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This quote is said by Rosalind in Act I scene 3, and comes as part of her speech when she plans to disguise herself as a man as she and her cousin, Celia, talk about their escape from court to the Forest of Arden to look for Rosalind's father. Rosalind is afraid of what could happen to them, as two young, beautiful maidens alone, and in particular is wary of the possibility of being raped. To protect them, she feels disguising herself as a man would present the image at least of male bravery, even if it covers over female fear. Note what she says:
A gallant curtal-axe upon my thigh,
A boar-spear in my hand, and in my heart,
Lie there what hidden woman's fear there will,
We'll have a swashing and a martial outside,
As many other mannish cowards have
That do outface it with their semblances.
Rosalind thus draws a parallel to herself an to other real men, who appear to be big, strong and brave on the outside, but are actually cowards on the inside. By adopting a "swashing and martial outside," Rosalind will, like these "mannish cowards," be able to present outwardly the appearance of a warlike and fearsome individual which will hide her fear and lack of bravery on the inside. Note how this quote ties in to the ubiquitous theme of appearances vs. reality, as Rosalind deliberately plans to disguise herself as something she is not so others will think she is not what she is.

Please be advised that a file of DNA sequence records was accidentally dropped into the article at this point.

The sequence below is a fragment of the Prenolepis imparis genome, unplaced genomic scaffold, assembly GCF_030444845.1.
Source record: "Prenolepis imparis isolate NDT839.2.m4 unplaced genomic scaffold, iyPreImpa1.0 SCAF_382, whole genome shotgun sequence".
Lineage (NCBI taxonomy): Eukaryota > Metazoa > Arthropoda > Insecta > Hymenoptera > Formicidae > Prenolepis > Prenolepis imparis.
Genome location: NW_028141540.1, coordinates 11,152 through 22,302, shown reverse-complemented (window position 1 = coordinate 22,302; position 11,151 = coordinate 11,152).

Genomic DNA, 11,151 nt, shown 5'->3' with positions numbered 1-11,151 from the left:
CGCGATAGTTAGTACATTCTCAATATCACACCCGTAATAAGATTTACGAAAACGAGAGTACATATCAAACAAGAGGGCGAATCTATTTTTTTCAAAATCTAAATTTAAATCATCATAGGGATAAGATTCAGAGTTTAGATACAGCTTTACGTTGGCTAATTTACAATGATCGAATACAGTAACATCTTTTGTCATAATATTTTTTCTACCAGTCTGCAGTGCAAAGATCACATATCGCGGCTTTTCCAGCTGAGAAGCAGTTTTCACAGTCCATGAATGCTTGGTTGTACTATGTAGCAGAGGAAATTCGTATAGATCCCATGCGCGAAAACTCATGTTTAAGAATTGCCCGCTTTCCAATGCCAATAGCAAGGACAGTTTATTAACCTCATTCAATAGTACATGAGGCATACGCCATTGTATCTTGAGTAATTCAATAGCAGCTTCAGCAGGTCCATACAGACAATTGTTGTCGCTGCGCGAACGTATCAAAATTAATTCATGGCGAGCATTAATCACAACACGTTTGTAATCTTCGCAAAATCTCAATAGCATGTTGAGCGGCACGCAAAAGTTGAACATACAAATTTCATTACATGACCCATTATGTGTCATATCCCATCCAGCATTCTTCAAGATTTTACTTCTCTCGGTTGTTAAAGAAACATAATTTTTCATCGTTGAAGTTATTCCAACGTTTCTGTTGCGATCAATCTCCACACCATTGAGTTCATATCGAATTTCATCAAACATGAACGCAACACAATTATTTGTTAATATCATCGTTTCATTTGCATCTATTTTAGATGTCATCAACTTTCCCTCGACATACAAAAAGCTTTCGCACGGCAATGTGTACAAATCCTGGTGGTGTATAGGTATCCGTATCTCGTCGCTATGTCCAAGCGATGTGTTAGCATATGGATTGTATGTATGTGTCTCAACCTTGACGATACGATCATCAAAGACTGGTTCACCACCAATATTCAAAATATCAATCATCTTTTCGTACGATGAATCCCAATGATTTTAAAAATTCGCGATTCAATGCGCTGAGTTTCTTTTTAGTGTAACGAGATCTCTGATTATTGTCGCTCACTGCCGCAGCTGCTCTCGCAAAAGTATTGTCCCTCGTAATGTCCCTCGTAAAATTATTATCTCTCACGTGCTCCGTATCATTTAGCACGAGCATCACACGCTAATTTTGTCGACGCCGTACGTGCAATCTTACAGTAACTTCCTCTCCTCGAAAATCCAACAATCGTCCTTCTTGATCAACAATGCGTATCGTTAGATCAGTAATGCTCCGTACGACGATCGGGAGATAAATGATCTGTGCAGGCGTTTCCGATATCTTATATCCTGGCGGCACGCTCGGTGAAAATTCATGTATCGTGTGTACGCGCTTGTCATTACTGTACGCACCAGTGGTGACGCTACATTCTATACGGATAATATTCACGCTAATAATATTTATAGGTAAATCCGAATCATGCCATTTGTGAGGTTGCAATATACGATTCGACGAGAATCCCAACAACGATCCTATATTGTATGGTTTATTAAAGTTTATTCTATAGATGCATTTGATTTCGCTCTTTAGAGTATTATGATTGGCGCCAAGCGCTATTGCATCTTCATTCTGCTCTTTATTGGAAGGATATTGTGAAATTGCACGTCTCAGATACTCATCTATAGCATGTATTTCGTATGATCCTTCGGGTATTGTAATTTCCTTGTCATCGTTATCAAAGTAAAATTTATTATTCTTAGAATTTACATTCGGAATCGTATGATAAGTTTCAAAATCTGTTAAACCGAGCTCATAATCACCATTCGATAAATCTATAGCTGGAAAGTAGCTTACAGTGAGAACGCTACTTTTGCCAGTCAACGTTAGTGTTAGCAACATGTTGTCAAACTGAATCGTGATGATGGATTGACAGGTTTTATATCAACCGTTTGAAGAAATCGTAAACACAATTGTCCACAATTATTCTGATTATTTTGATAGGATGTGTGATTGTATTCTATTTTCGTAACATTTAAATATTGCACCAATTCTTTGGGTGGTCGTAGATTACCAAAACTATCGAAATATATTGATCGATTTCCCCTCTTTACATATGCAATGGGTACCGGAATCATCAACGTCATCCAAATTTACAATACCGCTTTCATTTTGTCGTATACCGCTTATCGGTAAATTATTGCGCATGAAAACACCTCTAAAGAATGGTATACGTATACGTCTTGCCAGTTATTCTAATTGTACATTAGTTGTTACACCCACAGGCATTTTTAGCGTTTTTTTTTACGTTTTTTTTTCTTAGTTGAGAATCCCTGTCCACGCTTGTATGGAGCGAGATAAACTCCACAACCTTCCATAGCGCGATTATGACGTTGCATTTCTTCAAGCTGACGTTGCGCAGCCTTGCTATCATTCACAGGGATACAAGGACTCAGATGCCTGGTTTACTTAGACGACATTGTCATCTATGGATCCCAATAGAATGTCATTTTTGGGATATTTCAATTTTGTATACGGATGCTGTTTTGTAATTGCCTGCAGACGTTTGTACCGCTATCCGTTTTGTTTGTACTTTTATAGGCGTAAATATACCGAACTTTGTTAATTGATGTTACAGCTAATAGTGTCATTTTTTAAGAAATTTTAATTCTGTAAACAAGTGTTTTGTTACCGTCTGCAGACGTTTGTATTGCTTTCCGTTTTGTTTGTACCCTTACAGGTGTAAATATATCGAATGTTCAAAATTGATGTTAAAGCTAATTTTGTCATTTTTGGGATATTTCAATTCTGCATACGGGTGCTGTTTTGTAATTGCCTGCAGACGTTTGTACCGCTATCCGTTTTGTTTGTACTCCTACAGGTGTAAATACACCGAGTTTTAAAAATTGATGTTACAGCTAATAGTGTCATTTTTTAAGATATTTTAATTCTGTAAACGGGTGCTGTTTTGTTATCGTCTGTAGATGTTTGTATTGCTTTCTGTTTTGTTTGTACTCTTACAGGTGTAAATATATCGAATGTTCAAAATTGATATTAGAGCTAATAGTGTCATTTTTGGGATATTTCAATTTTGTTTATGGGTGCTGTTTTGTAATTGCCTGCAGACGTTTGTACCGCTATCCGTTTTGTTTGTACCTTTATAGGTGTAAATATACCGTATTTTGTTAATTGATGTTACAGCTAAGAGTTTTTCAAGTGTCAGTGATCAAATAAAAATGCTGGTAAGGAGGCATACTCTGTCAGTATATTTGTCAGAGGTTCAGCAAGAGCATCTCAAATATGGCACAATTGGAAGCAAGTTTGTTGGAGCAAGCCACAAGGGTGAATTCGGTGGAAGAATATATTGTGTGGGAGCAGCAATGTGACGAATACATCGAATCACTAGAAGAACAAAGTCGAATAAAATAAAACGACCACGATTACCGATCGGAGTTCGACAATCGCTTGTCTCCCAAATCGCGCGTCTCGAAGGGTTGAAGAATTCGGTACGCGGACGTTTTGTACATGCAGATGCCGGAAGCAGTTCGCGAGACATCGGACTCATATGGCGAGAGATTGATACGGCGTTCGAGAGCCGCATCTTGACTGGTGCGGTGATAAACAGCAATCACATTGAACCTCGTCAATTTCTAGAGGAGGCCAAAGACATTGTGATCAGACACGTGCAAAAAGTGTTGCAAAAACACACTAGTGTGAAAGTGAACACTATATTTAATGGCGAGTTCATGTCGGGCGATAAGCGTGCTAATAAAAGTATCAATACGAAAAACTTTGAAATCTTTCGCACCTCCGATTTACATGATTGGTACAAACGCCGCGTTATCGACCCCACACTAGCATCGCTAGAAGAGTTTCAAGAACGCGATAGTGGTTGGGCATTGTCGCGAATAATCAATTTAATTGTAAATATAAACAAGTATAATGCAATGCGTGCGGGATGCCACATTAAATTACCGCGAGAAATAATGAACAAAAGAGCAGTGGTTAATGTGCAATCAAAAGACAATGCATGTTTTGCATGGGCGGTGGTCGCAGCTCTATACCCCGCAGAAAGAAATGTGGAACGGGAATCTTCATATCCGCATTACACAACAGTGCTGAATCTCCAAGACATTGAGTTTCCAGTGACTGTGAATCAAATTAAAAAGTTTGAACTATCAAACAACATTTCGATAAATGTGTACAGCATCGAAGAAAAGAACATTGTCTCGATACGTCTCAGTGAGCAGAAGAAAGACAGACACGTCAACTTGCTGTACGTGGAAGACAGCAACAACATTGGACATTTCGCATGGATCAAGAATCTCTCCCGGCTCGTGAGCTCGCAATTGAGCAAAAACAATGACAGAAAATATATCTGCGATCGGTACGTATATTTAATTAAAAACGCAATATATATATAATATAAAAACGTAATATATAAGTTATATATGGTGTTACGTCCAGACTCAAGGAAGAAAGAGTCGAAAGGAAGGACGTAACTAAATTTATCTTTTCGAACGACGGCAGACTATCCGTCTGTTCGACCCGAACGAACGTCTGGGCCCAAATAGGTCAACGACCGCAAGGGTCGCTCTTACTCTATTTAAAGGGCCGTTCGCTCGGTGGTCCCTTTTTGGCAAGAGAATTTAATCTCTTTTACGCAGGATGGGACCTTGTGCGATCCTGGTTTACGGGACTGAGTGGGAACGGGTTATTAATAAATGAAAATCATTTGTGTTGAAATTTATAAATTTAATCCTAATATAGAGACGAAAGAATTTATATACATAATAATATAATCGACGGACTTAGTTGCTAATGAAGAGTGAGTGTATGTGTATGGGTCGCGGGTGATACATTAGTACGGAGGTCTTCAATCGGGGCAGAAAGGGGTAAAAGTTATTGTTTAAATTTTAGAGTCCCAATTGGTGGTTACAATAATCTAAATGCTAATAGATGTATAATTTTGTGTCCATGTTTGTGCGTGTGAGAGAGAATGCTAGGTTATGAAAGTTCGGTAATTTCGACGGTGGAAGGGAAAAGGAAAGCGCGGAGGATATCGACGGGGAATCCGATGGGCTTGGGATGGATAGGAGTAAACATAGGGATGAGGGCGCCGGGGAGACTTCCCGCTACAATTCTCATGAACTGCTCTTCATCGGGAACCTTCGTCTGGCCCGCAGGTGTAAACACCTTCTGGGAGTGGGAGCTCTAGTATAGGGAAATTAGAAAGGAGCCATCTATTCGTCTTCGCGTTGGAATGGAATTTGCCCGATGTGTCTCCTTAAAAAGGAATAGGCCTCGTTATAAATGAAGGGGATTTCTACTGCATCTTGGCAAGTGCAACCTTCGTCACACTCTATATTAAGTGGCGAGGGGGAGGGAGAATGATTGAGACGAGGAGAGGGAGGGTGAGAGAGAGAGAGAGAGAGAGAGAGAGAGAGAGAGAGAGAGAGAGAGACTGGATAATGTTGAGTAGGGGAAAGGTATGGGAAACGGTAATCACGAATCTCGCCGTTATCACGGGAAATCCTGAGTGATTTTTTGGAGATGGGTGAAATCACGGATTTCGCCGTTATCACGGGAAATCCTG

The words "We'll have a swashing time...semblances" mean though she, being a woman, will be afraid at heart, she will put on a brave front. She will assume the swaggering airs and tricks of a soldier like the many cowardly men who put on a bold pretence and disguise the fear that they really fear. In this way, by their appearence and bravery they deceive their beholders who accept them as fearless. In this passage, they hypocrisy of male cowards is referred to. Rosalind's excuse is that she ia a female coward, so she has a better right to conceal the fears lurking in her by putting on a bold soldier-like outward appearence.
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